EBP and AAC
What does Evidence-Based Practice (EBP) entail? The ASHA Code of Ethics calls upon SLPs and SLPAs to “evaluate the effectiveness of services provided, technology employed, and products dispensed, and they shall provide services or dispense products only when benefit can reasonably be expected.” The foundation of our practice should be the use of treatment modalities that we can reasonably expect to be helpful to those we serve.
How do we determine what constitutes an evidence base for what we do? EBP can be thought of as a triangle with each corner pointing to a key factor:
- What does the research say?
- What do my clinical experience and data collection tell me?
- What is the perspective of the person/family I am working to support
These three points are interwoven to allow us to make a clinical decision. No one point is vastly more important than the other, but I have placed Research at the top for a reason. The ASHA code of ethics calls on SLPs to use treatments whose benefits have been studied. There may be times that a client seeks out a treatment that is popular, but not supported by the evidence. Look at these situations as opportunities for client education. And follow the evidence. If you want more information, you can turn to the ASHA website, which contains articles and tutorials on the topic of EBP.
Why is evidence based practice so important?
As clinicians, we want to make sure that we are doing our utmost to be of value to the people we serve. This means ensuring that the tools and strategies we use are the most effective possible for a particular context. Put simply, we don’t want to waste anyone’s time, including our own. Wasted time is harmful in that we are failing to use the limited time we have for implementation of effective interventions. Children with Complex Communication Needs (CCN) grow up. Too many of them are graduating from school without any effective means of communication. Lack of communication means that these human beings are not given access to their basic human rights. They are not able to direct their own lives.
We do not have time to waste.
AACCommunity.net contains information on tools and strategies that have been shown to be effective. Areas covered include:
- The 5 Areas of AAC Competence
- Aided Language Stimulation
- Core Vocabulary
- Communication Partner Training
- Best practices for AAC Evaluations
- Descriptive Teaching Method
- No prerequisites for communication access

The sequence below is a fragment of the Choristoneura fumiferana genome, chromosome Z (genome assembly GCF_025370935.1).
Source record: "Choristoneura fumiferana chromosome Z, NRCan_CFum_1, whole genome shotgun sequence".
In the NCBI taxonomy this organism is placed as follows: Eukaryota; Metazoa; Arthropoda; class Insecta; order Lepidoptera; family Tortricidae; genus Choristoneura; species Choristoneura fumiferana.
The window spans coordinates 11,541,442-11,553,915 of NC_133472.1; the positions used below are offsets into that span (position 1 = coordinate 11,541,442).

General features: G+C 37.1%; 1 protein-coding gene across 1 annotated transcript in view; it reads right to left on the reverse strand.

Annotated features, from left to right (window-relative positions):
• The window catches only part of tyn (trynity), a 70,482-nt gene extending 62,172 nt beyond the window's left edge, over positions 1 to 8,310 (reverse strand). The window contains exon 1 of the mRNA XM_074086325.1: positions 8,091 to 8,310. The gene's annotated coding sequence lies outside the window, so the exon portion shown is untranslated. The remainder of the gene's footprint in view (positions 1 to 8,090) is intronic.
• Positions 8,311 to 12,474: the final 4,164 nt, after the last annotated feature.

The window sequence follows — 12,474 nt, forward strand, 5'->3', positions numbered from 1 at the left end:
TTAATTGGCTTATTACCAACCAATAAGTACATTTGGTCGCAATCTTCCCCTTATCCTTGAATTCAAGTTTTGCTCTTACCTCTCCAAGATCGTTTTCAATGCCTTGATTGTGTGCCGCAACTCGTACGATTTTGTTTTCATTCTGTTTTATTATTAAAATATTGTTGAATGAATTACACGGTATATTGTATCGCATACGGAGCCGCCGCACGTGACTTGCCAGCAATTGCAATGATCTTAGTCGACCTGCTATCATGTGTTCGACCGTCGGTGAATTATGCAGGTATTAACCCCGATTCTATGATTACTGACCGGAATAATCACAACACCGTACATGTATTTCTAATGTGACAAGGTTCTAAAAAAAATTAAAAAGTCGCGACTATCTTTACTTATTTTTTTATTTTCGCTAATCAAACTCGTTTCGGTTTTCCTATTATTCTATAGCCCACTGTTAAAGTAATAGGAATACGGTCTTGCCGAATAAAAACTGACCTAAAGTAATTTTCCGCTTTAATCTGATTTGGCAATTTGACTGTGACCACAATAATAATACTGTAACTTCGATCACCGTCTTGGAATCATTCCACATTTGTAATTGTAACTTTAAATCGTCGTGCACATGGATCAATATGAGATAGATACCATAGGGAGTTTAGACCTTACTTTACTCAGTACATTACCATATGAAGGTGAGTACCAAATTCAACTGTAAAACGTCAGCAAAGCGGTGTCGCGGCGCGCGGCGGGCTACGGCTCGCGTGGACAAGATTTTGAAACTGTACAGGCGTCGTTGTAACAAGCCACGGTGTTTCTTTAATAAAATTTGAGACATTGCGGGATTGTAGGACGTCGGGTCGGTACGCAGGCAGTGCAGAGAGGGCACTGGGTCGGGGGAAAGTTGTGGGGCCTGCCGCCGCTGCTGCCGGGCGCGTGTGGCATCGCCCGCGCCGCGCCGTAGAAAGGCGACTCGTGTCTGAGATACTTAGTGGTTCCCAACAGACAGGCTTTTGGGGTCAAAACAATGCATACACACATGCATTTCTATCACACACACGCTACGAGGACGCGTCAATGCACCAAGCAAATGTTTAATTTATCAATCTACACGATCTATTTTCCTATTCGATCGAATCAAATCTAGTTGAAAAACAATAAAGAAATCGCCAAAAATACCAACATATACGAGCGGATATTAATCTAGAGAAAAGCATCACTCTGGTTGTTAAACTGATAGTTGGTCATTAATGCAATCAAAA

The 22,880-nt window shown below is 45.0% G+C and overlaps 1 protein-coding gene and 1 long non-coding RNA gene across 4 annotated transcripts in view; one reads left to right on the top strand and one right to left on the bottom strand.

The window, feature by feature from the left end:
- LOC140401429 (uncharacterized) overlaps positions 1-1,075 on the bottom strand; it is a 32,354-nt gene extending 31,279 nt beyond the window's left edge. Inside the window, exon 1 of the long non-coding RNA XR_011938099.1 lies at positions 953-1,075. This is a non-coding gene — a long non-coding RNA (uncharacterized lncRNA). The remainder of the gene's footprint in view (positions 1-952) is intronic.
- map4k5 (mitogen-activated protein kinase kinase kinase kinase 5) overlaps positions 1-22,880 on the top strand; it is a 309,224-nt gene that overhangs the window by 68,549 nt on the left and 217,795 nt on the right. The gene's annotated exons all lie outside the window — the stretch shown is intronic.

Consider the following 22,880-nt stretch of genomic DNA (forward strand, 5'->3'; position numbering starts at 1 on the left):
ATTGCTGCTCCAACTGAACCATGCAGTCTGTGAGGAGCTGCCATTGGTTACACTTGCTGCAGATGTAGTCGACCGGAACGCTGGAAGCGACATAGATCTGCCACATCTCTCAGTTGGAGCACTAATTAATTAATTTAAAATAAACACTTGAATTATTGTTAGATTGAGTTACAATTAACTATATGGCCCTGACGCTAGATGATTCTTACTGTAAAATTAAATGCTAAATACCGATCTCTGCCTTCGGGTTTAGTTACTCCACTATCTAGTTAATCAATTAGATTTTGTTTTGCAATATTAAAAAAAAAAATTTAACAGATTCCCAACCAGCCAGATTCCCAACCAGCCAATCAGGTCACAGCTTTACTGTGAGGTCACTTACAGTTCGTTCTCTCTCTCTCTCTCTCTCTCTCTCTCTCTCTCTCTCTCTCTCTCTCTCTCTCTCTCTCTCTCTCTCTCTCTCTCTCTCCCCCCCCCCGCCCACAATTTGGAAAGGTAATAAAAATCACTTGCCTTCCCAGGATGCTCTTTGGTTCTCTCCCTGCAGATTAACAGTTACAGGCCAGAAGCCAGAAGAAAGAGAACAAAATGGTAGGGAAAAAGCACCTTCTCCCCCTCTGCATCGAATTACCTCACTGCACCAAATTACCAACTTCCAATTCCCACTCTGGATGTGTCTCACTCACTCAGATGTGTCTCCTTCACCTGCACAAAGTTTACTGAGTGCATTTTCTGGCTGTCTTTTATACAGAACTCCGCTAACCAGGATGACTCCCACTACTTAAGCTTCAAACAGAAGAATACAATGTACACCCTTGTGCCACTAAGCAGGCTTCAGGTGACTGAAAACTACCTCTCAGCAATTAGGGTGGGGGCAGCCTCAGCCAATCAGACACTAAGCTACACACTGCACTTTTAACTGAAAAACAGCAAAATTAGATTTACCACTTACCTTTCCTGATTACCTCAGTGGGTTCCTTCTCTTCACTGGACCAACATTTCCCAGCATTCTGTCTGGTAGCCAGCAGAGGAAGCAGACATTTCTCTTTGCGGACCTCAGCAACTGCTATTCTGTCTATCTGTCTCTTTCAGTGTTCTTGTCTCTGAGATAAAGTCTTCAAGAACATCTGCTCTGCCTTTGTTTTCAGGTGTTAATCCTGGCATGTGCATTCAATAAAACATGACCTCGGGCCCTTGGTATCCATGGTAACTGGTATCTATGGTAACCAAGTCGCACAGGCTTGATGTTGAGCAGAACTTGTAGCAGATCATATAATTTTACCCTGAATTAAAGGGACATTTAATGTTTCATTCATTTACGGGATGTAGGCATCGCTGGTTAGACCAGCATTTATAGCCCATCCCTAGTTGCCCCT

Risks of Using Non-Evidence Based Treatments
The risks of failing to follow the evidence can be great. Some treatments have become popular with no proven benefit. One example is Facilitated Communication (FC). In this technique, a facilitator supports the person’s arm while they type or point to a letter board. Reliance on this practice has led to people with disabilities suffering physical abuse and emotional harm. FC has been studied by independent researchers. They have not been able to replicate the claims made for this method. A similar treatment is the Rapid Prompting Method (RPM). This may also be known as Supported Typing.
Another example of non-evidence based practice is Non-Speech Oral Motor Exercises (NSOME). How much time has been spent blowing into straws and whistles that could have been used more productively? Proponents of Oral Motor Exercise claim that it “strengthens” the articulators to support speech. However, research tells us that agility and precision, not strength, are important for speech sound production.
Dispelling AAC Myths
Myths about AAC have been used to “gatekeep” and deny services to people who could benefit. By failing to keep up with the research, we may be buying into some of these outdated ideas. Examples of myths include:
- Cognitive and behavioral prerequisites for using AAC (There are none)
- The child must master picture identification (or the use of the PECS system) before being introduced to robust AAC (We should focus on high frequency words that allow us to do more than request)
- A hierarchy of images exists so we must start with photos (Photos may be visually complex and people with CCN can learn abstract representations)
- The child is too young (
- “She’s just being lazy” is offered as the reason the child is not speaking yet
It behooves all of us to follow best practices and keep an eye on the research. After all, we all want to help the people we serve. We all want to do a good job. Stick with evidence-based practices. If questions arise, or you feel that you are being called on to participate in a practice that is not evidence-based, contact the ASHA Action Center. They can help you figure out the right path to take.